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The Canadian Takeover of U.S. Real Estate

Juliette Fairley

NEW YORK (MainStreet)—Canadian real estate investor Victor Menasce has bought and sold 30 American properties in the past two years, including houses and condos in the Sun Belt, Pennsylvania, Illinois, Florida and Arizona. He even bought a baseball stadium in New Jersey.

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"We see value in places that Americans don't notice quite so readily," says ottawa-based Menasce, who is author of the book The Great Canadian Takeover (CreateSpace, 2013).

In fact, international buyers purchased $82.5 billion in U.S. real estate last year up from $66.4 billion in 2011.

"The reason this is happening is because we're living in a global economy," said Rick Raddatz, a political commentator and founder of TheSolution.org in Denver, Colorado. "As international market places become integrated, we're discovering more efficient ways to work with each other. The internet also enhances global interaction,"

Menasce is one of many Canadians who are buying $19.8 billion of residential real estate in the U.S., according to the National Association of Realtors.

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"The trend is a result of a combination of factors including the devaluing of the US dollar, a strong Canadian dollar, an inexpensive U.S. real estate market and properties selling far below construction costs," said Menasce. Compared to the prices of homes in Canada, U.S. residential real estate appears to be on sale. The median sale price for a house is $353,000 in Ottawa, $510,000 in Toronto and $149,000 in Tampa, Flor.

"Initially, the impact is positive, because when Canadians buy a home, they also spend money on furniture, restaurants and other things, so it's positive for the U.S. economy, because there's more cash coming into the country," said Jenny Witterick, a chartered financial analyst and president of Sky Investment Council.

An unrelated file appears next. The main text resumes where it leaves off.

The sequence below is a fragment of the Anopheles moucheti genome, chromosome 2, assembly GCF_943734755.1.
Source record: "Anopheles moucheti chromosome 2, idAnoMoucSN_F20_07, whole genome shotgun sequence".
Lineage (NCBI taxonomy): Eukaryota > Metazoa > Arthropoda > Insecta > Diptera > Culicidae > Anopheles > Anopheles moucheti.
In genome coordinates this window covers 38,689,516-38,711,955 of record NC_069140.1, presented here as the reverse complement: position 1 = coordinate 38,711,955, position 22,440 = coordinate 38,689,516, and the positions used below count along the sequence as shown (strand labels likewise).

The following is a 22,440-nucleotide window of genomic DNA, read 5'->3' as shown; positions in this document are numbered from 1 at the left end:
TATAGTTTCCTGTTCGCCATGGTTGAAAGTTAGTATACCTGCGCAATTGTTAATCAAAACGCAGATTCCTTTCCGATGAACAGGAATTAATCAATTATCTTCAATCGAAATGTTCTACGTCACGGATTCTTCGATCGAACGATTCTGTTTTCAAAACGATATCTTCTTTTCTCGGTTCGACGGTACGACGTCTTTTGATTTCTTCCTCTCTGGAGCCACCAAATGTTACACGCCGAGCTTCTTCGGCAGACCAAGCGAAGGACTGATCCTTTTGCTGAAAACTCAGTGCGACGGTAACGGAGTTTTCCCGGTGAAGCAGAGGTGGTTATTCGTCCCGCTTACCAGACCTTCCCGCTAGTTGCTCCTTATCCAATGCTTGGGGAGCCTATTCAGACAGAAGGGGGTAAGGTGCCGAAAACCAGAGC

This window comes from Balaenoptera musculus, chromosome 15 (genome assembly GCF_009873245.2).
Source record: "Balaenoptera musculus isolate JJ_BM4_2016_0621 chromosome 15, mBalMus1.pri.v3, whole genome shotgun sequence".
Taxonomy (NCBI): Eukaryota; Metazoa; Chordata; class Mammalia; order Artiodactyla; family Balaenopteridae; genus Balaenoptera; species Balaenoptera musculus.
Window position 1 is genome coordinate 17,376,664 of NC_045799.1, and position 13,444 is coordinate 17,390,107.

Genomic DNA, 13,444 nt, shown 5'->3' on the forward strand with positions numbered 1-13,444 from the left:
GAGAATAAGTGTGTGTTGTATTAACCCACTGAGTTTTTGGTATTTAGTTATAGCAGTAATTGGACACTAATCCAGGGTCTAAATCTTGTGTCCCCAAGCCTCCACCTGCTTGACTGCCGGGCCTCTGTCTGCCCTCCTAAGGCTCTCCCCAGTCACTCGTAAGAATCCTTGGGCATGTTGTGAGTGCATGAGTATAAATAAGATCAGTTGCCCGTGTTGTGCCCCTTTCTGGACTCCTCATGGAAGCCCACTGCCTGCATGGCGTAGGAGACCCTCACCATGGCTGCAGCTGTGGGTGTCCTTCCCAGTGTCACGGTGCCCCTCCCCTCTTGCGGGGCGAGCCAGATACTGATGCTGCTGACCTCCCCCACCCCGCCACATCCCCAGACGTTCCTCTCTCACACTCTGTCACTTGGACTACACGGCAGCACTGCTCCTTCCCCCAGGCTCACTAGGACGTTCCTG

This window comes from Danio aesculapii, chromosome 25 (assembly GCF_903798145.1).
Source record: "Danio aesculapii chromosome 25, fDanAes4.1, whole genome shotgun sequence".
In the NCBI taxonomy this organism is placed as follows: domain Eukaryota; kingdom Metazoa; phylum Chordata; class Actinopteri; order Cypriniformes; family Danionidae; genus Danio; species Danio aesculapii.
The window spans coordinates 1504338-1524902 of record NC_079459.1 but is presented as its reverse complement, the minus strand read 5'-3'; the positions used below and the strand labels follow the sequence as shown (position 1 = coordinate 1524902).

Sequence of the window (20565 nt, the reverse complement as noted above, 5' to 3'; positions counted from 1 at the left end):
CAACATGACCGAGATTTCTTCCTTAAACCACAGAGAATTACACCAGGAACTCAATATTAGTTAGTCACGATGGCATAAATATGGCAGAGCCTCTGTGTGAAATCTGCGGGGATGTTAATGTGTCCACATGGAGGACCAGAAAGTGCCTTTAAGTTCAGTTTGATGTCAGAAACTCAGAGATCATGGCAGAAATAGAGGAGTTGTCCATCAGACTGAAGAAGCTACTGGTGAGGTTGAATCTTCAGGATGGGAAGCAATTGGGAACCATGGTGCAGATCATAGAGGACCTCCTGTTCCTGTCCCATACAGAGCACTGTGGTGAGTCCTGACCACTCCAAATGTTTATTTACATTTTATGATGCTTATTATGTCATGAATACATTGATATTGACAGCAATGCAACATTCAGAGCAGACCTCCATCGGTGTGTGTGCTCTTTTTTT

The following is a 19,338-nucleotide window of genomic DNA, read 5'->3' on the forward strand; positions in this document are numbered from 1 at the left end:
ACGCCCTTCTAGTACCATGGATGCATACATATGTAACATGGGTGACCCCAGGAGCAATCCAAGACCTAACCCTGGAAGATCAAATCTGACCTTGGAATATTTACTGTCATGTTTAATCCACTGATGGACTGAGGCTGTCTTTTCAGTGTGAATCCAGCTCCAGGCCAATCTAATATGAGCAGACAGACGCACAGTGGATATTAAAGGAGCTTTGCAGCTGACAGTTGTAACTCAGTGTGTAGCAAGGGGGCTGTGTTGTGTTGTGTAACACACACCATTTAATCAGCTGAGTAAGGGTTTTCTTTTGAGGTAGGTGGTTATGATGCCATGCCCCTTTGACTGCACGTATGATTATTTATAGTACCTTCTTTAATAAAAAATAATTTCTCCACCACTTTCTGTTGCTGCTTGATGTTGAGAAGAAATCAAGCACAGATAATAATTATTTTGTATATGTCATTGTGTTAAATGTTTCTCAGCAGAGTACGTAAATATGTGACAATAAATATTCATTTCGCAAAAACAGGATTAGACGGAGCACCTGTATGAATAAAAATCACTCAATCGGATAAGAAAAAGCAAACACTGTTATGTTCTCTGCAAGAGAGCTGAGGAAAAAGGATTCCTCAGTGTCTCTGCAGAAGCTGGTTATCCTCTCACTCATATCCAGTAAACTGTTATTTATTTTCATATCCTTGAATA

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While real estate opportunities vary from state to state, Menasce offers five tips for investing in U.S. real estate:

  • 1. Finding the deal- "We go to auctions and trustee sales on the court house steps," Menasce said. "There are also wholesalers in the market that specialize in finding deals who are paid a fee for finding a good deal through sellers."
  • 2. Figure it- "I want to purchase assets that are at a discount so that I can turn around tomorrow, sell and make a profit," Menasce said. "You make the profit by buying at a significant discount of 40 to 60%."
  • 3. Fund it- Locals have an advantage in financing. "American citizens can leverage housing projects with local lenders in a way we cannot," Menasce said. "Canadians bring their funding from across the border or partner with someone locally who can work with a lender."
  • 4. Fix it- The cost of improvement depends on the property. "We sometimes prefer more complex renovations because other investors are scared of them," Menasce said. "This affords us the opportunity to buy properties at a greater discount as a result."
  • 5. Flip it – A profit depends on whether an investor decides to sell or hold. "In either case, I want a minimum profit margin," Menasce said. "This margin ensures that I can refinance a property if I choose to hold it and the lender's loan to value ratios will be met."

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